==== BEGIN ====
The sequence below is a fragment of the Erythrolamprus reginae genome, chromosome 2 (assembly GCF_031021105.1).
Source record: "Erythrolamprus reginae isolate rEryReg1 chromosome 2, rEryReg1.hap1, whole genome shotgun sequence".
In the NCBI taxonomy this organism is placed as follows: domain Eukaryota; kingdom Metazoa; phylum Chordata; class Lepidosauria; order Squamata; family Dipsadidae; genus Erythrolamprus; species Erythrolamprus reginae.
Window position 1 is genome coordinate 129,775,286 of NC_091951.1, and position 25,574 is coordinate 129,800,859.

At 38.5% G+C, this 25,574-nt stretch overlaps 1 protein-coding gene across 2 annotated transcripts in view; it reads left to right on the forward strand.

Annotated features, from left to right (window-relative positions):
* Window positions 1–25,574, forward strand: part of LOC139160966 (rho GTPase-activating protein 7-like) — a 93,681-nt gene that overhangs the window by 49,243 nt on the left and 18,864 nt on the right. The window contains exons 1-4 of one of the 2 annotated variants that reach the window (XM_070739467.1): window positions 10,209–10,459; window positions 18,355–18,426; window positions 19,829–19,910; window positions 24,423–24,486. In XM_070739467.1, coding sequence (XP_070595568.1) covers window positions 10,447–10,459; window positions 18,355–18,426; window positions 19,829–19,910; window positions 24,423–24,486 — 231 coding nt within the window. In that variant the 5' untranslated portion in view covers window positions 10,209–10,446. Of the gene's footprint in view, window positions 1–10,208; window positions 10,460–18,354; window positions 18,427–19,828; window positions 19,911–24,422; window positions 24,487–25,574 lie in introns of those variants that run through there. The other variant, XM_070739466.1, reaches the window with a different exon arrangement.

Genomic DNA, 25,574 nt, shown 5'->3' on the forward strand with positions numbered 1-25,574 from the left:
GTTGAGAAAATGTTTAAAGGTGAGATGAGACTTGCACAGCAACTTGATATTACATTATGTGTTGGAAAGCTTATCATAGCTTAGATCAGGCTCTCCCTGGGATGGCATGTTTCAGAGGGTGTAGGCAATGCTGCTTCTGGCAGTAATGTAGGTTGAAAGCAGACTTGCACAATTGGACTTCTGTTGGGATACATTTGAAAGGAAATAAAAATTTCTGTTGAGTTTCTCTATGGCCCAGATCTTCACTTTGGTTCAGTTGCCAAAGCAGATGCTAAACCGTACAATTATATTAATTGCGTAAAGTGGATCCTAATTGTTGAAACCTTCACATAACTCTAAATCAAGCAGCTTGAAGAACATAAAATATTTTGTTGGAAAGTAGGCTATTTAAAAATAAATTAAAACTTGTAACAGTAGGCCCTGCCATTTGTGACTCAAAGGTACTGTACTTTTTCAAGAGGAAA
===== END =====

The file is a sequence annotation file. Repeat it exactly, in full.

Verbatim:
The sequence below is a fragment of the Erythrolamprus reginae genome, chromosome 2 (assembly GCF_031021105.1).
Source record: "Erythrolamprus reginae isolate rEryReg1 chromosome 2, rEryReg1.hap1, whole genome shotgun sequence".
In the NCBI taxonomy this organism is placed as follows: domain Eukaryota; kingdom Metazoa; phylum Chordata; class Lepidosauria; order Squamata; family Dipsadidae; genus Erythrolamprus; species Erythrolamprus reginae.
Window position 1 is genome coordinate 129,775,286 of NC_091951.1, and position 25,574 is coordinate 129,800,859.

At 38.5% G+C, this 25,574-nt stretch overlaps 1 protein-coding gene across 2 annotated transcripts in view; it reads left to right on the forward strand.

Annotated features, from left to right (window-relative positions):
* Window positions 1–25,574, forward strand: part of LOC139160966 (rho GTPase-activating protein 7-like) — a 93,681-nt gene that overhangs the window by 49,243 nt on the left and 18,864 nt on the right. The window contains exons 1-4 of one of the 2 annotated variants that reach the window (XM_070739467.1): window positions 10,209–10,459; window positions 18,355–18,426; window positions 19,829–19,910; window positions 24,423–24,486. In XM_070739467.1, coding sequence (XP_070595568.1) covers window positions 10,447–10,459; window positions 18,355–18,426; window positions 19,829–19,910; window positions 24,423–24,486 — 231 coding nt within the window. In that variant the 5' untranslated portion in view covers window positions 10,209–10,446. Of the gene's footprint in view, window positions 1–10,208; window positions 10,460–18,354; window positions 18,427–19,828; window positions 19,911–24,422; window positions 24,487–25,574 lie in introns of those variants that run through there. The other variant, XM_070739466.1, reaches the window with a different exon arrangement.

Genomic DNA, 25,574 nt, shown 5'->3' on the forward strand with positions numbered 1-25,574 from the left:
GTTGAGAAAATGTTTAAAGGTGAGATGAGACTTGCACAGCAACTTGATATTACATTATGTGTTGGAAAGCTTATCATAGCTTAGATCAGGCTCTCCCTGGGATGGCATGTTTCAGAGGGTGTAGGCAATGCTGCTTCTGGCAGTAATGTAGGTTGAAAGCAGACTTGCACAATTGGACTTCTGTTGGGATACATTTGAAAGGAAATAAAAATTTCTGTTGAGTTTCTCTATGGCCCAGATCTTCACTTTGGTTCAGTTGCCAAAGCAGATGCTAAACCGTACAATTATATTAATTGCGTAAAGTGGATCCTAATTGTTGAAACCTTCACATAACTCTAAATCAAGCAGCTTGAAGAACATAAAATATTTTGTTGGAAAGTAGGCTATTTAAAAATAAATTAAAACTTGTAACAGTAGGCCCTGCCATTTGTGACTCAAAGGTACTGTACTTTTTCAAGAGGAAA